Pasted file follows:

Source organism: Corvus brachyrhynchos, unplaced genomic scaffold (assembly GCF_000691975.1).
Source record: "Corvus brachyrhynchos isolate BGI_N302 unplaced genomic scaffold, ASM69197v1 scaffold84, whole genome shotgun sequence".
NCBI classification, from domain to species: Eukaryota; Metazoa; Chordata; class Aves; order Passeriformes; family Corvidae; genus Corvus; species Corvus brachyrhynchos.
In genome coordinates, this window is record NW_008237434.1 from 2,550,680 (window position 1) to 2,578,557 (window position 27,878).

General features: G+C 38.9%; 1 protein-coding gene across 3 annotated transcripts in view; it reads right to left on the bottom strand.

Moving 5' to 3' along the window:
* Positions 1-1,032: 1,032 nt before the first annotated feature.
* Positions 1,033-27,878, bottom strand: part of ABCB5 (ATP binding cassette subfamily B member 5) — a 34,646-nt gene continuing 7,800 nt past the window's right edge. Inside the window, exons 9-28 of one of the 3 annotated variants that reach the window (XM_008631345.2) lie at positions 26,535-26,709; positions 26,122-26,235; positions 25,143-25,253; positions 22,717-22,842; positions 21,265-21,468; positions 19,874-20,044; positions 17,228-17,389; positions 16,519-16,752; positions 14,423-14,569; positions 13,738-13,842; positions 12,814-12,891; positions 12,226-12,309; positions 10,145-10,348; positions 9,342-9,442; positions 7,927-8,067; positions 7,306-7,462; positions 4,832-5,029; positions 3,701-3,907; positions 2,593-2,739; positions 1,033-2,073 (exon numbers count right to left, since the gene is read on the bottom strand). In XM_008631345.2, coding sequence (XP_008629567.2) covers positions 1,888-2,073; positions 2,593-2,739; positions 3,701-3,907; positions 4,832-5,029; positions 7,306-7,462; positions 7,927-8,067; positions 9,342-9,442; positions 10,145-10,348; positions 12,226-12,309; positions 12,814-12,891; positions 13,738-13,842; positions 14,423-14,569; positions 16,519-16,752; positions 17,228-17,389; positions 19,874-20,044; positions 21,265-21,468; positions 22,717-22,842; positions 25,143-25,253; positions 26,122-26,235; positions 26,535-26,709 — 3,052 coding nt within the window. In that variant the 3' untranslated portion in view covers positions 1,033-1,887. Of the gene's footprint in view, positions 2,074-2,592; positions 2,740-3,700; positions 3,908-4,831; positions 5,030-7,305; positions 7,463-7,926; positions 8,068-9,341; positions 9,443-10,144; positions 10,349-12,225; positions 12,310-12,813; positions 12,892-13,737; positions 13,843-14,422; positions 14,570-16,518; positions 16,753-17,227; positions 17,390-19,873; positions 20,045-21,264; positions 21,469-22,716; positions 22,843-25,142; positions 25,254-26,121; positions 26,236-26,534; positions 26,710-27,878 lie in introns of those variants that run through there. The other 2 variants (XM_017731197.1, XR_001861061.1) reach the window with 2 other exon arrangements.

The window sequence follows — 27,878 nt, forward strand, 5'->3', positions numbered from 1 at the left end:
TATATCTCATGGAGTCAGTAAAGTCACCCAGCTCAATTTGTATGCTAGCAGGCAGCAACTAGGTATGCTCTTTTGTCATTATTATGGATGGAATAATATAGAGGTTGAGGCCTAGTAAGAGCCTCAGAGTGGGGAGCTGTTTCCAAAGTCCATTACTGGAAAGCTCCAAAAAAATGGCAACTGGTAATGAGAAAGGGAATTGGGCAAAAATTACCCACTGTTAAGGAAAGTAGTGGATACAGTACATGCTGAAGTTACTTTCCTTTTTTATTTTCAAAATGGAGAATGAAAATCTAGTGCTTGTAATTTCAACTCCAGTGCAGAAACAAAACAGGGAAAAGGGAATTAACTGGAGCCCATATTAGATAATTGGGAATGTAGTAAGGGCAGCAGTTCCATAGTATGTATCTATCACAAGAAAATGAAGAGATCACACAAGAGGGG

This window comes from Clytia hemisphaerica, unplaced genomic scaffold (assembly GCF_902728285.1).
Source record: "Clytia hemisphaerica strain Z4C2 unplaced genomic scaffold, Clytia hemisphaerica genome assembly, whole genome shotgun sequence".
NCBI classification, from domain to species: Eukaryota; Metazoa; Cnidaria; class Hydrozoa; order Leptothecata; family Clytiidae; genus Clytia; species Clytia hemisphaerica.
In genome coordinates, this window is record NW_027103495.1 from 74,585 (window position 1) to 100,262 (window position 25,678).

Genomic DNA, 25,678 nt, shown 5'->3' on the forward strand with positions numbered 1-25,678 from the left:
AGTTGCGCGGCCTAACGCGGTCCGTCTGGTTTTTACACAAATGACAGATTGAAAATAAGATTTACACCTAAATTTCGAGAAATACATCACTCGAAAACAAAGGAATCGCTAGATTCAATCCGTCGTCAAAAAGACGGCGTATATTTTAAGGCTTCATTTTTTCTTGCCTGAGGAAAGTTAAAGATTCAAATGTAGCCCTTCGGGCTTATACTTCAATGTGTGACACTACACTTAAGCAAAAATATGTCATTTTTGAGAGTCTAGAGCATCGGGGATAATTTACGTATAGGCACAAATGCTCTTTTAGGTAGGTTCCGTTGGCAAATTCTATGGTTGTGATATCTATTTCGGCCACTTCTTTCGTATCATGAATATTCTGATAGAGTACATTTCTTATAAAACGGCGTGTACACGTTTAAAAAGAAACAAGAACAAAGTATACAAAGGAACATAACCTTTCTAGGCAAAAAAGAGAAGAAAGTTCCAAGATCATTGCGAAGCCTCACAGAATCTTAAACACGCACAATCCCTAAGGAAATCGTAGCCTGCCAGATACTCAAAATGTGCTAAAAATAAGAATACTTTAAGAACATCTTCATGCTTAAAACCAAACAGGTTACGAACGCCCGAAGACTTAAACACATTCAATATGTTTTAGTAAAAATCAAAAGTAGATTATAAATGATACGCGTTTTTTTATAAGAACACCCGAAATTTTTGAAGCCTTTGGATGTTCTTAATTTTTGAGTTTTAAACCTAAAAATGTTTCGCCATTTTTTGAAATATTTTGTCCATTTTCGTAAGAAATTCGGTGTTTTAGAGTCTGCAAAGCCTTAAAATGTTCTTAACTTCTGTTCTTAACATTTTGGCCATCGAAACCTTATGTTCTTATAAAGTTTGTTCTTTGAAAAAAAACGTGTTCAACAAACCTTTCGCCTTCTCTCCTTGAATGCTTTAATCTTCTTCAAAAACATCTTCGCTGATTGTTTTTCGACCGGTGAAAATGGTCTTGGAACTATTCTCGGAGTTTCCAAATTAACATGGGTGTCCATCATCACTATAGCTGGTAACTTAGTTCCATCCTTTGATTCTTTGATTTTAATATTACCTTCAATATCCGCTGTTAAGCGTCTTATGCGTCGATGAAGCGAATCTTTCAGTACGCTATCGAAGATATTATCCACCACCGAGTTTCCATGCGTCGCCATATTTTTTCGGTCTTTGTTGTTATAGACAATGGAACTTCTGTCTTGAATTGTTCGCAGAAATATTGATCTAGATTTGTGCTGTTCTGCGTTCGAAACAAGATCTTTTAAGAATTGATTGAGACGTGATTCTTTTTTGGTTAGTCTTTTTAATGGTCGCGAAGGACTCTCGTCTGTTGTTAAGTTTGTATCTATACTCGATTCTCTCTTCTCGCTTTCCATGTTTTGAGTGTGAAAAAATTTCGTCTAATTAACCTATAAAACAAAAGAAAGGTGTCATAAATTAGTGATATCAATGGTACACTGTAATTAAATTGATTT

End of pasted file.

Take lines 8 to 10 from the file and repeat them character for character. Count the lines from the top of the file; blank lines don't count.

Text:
* Positions 1,033-27,878, bottom strand: part of ABCB5 (ATP binding cassette subfamily B member 5) — a 34,646-nt gene continuing 7,800 nt past the window's right edge. Inside the window, exons 9-28 of one of the 3 annotated variants that reach the window (XM_008631345.2) lie at positions 26,535-26,709; positions 26,122-26,235; positions 25,143-25,253; positions 22,717-22,842; positions 21,265-21,468; positions 19,874-20,044; positions 17,228-17,389; positions 16,519-16,752; positions 14,423-14,569; positions 13,738-13,842; positions 12,814-12,891; positions 12,226-12,309; positions 10,145-10,348; positions 9,342-9,442; positions 7,927-8,067; positions 7,306-7,462; positions 4,832-5,029; positions 3,701-3,907; positions 2,593-2,739; positions 1,033-2,073 (exon numbers count right to left, since the gene is read on the bottom strand). In XM_008631345.2, coding sequence (XP_008629567.2) covers positions 1,888-2,073; positions 2,593-2,739; positions 3,701-3,907; positions 4,832-5,029; positions 7,306-7,462; positions 7,927-8,067; positions 9,342-9,442; positions 10,145-10,348; positions 12,226-12,309; positions 12,814-12,891; positions 13,738-13,842; positions 14,423-14,569; positions 16,519-16,752; positions 17,228-17,389; positions 19,874-20,044; positions 21,265-21,468; positions 22,717-22,842; positions 25,143-25,253; positions 26,122-26,235; positions 26,535-26,709 — 3,052 coding nt within the window. In that variant the 3' untranslated portion in view covers positions 1,033-1,887. Of the gene's footprint in view, positions 2,074-2,592; positions 2,740-3,700; positions 3,908-4,831; positions 5,030-7,305; positions 7,463-7,926; positions 8,068-9,341; positions 9,443-10,144; positions 10,349-12,225; positions 12,310-12,813; positions 12,892-13,737; positions 13,843-14,422; positions 14,570-16,518; positions 16,753-17,227; positions 17,390-19,873; positions 20,045-21,264; positions 21,469-22,716; positions 22,843-25,142; positions 25,254-26,121; positions 26,236-26,534; positions 26,710-27,878 lie in introns of those variants that run through there. The other 2 variants (XM_017731197.1, XR_001861061.1) reach the window with 2 other exon arrangements.

The window sequence follows — 27,878 nt, forward strand, 5'->3', positions numbered from 1 at the left end:
TATATCTCATGGAGTCAGTAAAGTCACCCAGCTCAATTTGTATGCTAGCAGGCAGCAACTAGGTATGCTCTTTTGTCATTATTATGGATGGAATAATATAGAGGTTGAGGCCTAGTAAGAGCCTCAGAGTGGGGAGCTGTTTCCAAAGTCCATTACTGGAAAGCTCCAAAAAAATGGCAACTGGTAATGAGAAAGGGAATTGGGCAAAAATTACCCACTGTTAAGGAAAGTAGTGGATACAGTACATGCTGAAGTTACTTTCCTTTTTTATTTTCAAAATGGAGAATGAAAATCTAGTGCTTGTAATTTCAACTCCAGTGCAGAAACAAAACAGGGAAAAGGGAATTAACTGGAGCCCATATTAGATAATTGGGAATGTAGTAAGGGCAGCAGTTCCATAGTATGTATCTATCACAAGAAAATGAAGAGATCACACAAGAGGGG